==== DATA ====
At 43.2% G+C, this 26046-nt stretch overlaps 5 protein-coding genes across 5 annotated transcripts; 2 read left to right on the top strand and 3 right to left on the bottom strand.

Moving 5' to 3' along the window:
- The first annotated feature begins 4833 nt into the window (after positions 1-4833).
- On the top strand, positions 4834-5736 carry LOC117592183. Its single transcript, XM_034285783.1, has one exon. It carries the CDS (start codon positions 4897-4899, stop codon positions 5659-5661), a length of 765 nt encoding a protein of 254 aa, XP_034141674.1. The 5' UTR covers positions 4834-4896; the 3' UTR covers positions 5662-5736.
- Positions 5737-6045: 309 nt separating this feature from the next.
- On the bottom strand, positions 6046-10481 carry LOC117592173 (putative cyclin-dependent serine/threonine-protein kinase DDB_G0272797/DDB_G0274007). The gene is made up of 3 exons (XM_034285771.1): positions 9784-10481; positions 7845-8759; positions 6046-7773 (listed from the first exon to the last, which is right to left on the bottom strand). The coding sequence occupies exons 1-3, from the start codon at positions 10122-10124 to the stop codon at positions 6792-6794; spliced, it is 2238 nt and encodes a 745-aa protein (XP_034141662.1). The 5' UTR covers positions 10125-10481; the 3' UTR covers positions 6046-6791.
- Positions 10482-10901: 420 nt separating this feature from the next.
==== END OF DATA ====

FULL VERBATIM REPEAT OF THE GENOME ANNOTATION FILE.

At 43.2% G+C, this 26046-nt stretch overlaps 5 protein-coding genes across 5 annotated transcripts; 2 read left to right on the top strand and 3 right to left on the bottom strand.

Moving 5' to 3' along the window:
- The first annotated feature begins 4833 nt into the window (after positions 1-4833).
- On the top strand, positions 4834-5736 carry LOC117592183. Its single transcript, XM_034285783.1, has one exon. It carries the CDS (start codon positions 4897-4899, stop codon positions 5659-5661), a length of 765 nt encoding a protein of 254 aa, XP_034141674.1. The 5' UTR covers positions 4834-4896; the 3' UTR covers positions 5662-5736.
- Positions 5737-6045: 309 nt separating this feature from the next.
- On the bottom strand, positions 6046-10481 carry LOC117592173 (putative cyclin-dependent serine/threonine-protein kinase DDB_G0272797/DDB_G0274007). The gene is made up of 3 exons (XM_034285771.1): positions 9784-10481; positions 7845-8759; positions 6046-7773 (listed from the first exon to the last, which is right to left on the bottom strand). The coding sequence occupies exons 1-3, from the start codon at positions 10122-10124 to the stop codon at positions 6792-6794; spliced, it is 2238 nt and encodes a 745-aa protein (XP_034141662.1). The 5' UTR covers positions 10125-10481; the 3' UTR covers positions 6046-6791.
- Positions 10482-10901: 420 nt separating this feature from the next.